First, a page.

Anti-Semitism should have no place in the pro-Palestinian movement

It’s up to all pro-Palestinian campaigners to stamp out any anti-Semitic sentiments when they see them.

It’s up to all pro-Palestinian campaigners to stamp out any anti-Semitic sentiments when they see them

70 attacks have been reported on Jews in the UK since the Israeli war on Gaza began on July 8, two thirds of which are directly related to the conflict.

It goes without saying that this is an incredibly worrying trend. And as the Palestinian death toll mounts past a thousand, it appears to be spreading.

I was on the Stop the War demonstration in London on Saturday. It was huge (between 50,000-100,000), and it was peaceful. It was also incredibly diverse, with Jews for Justice for Palestinians marching alongside Muslims, students and peace campaigners.

But there were some disturbing sentiments expressed on banners and placards. I saw the flag of Hezbollah, the armed Lebanese Islamist party classified as a terrorist organisation in many countries. Other marchers reported seeing placards saying ‘Research: The Protocols of the Learned Elders of Zion’, the famous anti-Semitic conspiracy document, with a Star of David dripping in blood.

When confronted, the Jewish pro-Palestinian was hurled with abuse such as ‘Jews are the problem. If you’re a Jew, you’re racist, you’re what we’re demonstrating against’. There were also pretty horrifying Nazi allusions, including signs saying ‘Hitler you were right’. And chants from ‘No justice, no peace’ seemed to try to legitimise anti-Israel violence, at a time when an immediate end to hostilities needs to be the priority.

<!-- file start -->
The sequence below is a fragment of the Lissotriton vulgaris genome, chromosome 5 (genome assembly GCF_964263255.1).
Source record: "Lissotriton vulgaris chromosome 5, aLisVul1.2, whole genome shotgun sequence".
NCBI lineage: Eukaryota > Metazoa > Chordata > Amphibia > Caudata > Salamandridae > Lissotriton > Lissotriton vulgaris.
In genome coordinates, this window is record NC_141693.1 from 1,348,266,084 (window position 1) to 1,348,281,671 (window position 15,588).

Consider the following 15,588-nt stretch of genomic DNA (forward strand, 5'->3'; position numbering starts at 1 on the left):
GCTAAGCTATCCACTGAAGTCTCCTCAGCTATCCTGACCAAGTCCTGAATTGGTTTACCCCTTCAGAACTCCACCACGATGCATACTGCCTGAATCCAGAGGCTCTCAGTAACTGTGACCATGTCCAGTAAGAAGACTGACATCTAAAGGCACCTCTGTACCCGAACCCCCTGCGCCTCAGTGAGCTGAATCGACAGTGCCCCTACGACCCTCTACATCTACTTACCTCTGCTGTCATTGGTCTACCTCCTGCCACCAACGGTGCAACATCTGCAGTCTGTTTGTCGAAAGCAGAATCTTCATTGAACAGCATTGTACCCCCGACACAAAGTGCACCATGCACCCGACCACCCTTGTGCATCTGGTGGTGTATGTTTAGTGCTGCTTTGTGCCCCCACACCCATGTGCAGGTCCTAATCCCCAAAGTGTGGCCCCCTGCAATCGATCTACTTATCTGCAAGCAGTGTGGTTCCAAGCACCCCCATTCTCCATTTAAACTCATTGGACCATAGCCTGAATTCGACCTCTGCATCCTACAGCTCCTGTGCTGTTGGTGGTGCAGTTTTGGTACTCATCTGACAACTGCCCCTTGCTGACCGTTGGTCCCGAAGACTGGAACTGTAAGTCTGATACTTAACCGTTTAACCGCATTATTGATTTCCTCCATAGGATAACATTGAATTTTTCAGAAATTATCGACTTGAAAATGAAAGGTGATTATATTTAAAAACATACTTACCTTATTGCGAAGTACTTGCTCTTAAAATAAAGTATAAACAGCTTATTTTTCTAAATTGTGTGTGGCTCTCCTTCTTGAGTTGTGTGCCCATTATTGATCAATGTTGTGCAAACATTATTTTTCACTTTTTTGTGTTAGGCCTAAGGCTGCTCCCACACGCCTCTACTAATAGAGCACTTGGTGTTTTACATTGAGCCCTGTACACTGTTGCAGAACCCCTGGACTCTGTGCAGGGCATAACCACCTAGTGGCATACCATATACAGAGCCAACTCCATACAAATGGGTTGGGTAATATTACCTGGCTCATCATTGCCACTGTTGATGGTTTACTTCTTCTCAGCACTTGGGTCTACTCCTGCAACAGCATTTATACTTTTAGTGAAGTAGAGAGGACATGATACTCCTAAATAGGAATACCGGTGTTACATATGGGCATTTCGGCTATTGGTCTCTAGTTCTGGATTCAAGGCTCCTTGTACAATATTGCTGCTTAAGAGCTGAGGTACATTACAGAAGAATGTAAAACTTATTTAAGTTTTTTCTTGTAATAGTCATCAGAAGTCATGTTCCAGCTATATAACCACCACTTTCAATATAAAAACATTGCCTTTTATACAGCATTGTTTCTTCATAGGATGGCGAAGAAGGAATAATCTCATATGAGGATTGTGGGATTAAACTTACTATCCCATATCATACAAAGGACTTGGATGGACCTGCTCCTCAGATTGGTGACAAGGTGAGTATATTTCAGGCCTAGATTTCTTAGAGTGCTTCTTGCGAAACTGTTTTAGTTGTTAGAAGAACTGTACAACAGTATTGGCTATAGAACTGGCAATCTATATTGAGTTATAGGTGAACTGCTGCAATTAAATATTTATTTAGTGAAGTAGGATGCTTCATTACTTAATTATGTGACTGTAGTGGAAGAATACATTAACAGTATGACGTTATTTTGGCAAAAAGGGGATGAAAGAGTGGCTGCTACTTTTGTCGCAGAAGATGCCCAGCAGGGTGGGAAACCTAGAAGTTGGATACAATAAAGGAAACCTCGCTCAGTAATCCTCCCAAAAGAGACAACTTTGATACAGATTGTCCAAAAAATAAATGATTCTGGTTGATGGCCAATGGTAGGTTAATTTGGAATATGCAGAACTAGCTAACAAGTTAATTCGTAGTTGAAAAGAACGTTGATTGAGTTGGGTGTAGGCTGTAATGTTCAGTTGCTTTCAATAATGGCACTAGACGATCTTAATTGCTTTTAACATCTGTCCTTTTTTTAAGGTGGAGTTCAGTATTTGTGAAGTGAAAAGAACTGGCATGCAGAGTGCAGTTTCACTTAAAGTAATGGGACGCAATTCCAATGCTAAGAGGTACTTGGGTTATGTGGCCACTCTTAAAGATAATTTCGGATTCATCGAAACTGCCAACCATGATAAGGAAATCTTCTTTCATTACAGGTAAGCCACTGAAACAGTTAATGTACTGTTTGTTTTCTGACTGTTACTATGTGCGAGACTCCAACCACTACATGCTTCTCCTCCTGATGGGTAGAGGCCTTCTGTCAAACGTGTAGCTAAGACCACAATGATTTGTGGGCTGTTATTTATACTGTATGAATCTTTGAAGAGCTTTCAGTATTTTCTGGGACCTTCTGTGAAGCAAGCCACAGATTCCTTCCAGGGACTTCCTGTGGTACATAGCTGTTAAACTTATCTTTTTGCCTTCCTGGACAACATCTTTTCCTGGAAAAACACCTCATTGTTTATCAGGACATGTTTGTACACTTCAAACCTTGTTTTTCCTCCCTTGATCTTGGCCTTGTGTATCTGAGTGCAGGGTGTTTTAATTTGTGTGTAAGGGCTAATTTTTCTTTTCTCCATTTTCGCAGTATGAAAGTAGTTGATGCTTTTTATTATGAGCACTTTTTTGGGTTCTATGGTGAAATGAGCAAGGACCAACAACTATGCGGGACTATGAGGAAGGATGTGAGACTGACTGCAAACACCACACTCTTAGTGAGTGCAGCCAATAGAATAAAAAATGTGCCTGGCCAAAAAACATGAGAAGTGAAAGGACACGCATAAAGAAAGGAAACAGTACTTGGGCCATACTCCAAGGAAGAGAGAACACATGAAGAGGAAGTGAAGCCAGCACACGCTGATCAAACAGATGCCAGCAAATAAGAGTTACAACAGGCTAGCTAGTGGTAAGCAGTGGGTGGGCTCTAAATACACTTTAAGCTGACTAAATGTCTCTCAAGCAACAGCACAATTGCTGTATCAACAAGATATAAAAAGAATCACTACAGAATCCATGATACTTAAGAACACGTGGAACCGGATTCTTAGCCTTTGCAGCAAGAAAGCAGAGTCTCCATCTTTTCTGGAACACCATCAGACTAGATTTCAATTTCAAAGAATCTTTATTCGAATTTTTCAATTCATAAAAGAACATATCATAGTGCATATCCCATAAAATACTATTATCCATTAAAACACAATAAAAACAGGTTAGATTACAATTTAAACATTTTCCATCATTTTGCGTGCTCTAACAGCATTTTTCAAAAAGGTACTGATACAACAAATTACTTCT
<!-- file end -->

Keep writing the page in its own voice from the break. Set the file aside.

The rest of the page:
Daniel Randall writes:

“While outward displays of “classical” anti-Semitism are rare, subtler themes are more common. Placards and banners comparing the Israeli state to Nazism, and its occupation of Palestine to the Holocaust, and images melding or replacing the Star of David with swastikas, are, while far from universal, relatively commonplace. The politics of this imagery, too, has an anti-Semitic logic.”

The Muslim Council of Britain has rightly condemned all such imagery, as well as the incidents which have doubled in recent weeks.

The Community Security Trust also reports violence against Jews and Jewish buildings not at the march, including a brick thrown at the window of a synagogue in Belfast. Much of the non-violent incidents have occurred on Twitter, including the #HitlerWasRight hashtag which gained some following. Such actions represent the politics of the far-right – similar to the surge in anti-Muslim hate crime following the killing of Lee Rigby – and have no place in a progressive movement.

Now the All-Party Parliamentary Group Against Antisemitism are to launch a report into the spread of these hate attacks. But it’s up to all pro-Palestinian campaigners to stamp out any anti-Semitic sentiments when they see them – we must be vigilant in confronting it at all times.

Jews and Muslims must be able to demonstrate arm in arm against the war on Gaza – the movement for peace and human rights is nothing if it is not tolerant. It is especially nothing if it is not peaceful or respectful of human rights.

Follow Josiah Mortimer on Twitter